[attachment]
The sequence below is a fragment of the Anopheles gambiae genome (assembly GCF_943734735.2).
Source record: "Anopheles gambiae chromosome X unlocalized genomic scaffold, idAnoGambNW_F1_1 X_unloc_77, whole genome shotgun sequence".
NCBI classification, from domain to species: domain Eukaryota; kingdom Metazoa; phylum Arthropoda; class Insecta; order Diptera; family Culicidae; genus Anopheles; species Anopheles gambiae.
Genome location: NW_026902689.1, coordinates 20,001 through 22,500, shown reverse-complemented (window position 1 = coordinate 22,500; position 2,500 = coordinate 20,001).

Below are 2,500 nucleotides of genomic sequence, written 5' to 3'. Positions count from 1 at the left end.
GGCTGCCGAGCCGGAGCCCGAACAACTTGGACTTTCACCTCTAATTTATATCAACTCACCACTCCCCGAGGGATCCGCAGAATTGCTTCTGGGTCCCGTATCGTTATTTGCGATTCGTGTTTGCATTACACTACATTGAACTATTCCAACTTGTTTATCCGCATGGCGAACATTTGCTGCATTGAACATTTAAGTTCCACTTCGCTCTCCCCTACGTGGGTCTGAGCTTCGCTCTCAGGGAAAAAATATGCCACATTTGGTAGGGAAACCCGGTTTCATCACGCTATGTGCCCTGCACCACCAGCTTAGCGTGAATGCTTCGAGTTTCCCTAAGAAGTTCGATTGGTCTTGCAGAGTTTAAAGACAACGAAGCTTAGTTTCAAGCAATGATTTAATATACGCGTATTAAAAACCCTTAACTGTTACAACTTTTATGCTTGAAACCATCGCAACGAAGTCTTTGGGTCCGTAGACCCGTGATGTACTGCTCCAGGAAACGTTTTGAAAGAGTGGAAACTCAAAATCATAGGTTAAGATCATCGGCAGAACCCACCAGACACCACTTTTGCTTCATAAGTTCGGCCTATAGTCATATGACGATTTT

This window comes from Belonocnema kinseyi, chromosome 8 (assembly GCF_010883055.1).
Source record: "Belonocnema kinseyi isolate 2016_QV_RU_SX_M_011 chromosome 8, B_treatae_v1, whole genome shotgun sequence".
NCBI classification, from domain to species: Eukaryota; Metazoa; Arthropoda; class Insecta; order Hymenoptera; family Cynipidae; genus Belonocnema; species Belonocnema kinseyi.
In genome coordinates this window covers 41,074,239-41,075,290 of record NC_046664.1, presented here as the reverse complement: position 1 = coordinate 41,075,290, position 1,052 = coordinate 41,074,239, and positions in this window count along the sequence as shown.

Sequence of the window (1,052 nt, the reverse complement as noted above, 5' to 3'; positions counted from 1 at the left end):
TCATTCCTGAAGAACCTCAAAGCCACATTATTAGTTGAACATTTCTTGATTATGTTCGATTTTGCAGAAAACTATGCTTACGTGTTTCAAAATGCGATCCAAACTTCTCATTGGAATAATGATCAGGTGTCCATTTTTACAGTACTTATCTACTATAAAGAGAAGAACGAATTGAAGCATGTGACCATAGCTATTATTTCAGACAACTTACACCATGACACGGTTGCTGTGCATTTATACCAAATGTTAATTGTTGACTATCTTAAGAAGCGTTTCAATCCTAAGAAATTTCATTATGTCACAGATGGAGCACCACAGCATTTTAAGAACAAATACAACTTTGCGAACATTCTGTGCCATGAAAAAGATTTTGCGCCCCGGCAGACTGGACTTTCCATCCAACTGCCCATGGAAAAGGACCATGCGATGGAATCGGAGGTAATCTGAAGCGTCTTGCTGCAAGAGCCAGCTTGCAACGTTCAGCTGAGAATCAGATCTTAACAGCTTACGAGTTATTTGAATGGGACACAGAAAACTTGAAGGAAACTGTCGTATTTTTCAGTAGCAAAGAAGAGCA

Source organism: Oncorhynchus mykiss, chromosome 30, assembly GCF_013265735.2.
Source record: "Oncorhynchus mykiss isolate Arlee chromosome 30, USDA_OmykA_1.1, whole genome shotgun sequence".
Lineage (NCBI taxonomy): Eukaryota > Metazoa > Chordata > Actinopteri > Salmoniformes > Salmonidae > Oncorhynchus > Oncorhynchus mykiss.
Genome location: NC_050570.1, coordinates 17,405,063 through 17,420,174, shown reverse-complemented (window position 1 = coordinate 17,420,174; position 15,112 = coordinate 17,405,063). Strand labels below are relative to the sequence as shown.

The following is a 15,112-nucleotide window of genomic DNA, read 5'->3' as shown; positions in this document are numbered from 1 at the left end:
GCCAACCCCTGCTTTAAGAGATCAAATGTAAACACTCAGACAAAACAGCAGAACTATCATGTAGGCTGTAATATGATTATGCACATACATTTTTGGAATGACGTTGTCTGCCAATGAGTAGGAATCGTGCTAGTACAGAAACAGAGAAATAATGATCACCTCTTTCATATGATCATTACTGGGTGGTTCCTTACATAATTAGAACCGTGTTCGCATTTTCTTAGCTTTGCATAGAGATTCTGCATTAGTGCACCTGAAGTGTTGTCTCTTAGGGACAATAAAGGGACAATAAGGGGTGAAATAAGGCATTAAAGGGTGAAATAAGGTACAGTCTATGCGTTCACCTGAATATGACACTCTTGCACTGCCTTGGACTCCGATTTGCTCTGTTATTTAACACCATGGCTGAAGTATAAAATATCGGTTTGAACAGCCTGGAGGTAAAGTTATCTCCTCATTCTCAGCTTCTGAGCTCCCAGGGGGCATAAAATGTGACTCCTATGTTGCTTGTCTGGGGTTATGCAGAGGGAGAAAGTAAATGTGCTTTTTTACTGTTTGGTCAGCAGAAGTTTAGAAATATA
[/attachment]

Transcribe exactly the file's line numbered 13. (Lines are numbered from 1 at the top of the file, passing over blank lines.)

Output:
Source organism: Oncorhynchus mykiss, chromosome 30, assembly GCF_013265735.2.